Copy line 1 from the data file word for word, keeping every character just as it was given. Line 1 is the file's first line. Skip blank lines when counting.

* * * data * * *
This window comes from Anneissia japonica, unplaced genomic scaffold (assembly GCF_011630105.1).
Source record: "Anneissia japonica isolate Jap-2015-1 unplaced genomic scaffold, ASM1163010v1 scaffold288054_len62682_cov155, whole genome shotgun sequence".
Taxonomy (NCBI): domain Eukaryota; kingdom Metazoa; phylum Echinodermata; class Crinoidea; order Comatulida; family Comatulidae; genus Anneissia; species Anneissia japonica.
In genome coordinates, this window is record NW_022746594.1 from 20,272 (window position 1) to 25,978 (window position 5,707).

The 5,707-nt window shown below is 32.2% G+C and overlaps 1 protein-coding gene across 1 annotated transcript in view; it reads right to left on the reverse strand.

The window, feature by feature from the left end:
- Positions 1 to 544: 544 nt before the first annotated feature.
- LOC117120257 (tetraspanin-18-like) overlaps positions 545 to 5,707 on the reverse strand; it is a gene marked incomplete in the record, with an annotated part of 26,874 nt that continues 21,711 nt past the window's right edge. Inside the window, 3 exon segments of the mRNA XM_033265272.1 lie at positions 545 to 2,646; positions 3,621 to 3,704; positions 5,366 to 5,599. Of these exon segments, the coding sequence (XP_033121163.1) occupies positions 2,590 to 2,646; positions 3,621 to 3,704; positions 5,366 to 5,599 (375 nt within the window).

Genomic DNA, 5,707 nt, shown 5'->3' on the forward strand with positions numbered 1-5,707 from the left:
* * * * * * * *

This window comes from Anneissia japonica, unplaced genomic scaffold (assembly GCF_011630105.1).